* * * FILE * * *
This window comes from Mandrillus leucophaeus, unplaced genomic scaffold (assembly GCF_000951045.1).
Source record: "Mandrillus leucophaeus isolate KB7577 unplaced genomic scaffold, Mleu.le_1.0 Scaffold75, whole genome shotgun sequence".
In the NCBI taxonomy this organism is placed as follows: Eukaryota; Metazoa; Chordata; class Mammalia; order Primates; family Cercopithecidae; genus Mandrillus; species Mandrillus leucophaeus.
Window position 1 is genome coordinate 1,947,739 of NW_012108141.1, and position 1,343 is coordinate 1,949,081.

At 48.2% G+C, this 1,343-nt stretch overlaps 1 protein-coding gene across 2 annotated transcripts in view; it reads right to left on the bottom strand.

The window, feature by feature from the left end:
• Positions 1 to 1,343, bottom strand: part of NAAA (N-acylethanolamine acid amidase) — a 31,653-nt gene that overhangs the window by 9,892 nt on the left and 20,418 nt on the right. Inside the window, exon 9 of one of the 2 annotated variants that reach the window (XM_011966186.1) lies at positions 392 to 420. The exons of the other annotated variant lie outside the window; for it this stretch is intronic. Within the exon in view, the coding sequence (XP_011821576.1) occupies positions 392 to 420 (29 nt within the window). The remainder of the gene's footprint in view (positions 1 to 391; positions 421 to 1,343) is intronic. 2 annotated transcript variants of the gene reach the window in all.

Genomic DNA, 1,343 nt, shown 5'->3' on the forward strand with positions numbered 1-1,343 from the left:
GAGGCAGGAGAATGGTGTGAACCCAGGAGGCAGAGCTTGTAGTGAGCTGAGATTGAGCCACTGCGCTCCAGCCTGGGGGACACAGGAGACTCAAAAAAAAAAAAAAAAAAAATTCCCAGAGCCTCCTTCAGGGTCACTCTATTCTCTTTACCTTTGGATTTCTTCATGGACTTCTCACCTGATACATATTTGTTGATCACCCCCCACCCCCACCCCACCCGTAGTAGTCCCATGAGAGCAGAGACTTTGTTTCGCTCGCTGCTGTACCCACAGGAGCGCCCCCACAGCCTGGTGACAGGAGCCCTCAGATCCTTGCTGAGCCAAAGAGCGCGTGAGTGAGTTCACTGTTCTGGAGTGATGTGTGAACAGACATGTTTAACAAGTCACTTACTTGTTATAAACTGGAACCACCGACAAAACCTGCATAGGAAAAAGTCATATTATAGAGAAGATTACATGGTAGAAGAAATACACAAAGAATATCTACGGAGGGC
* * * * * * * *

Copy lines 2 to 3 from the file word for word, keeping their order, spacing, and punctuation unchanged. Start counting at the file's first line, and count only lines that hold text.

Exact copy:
Source record: "Mandrillus leucophaeus isolate KB7577 unplaced genomic scaffold, Mleu.le_1.0 Scaffold75, whole genome shotgun sequence".
In the NCBI taxonomy this organism is placed as follows: Eukaryota; Metazoa; Chordata; class Mammalia; order Primates; family Cercopithecidae; genus Mandrillus; species Mandrillus leucophaeus.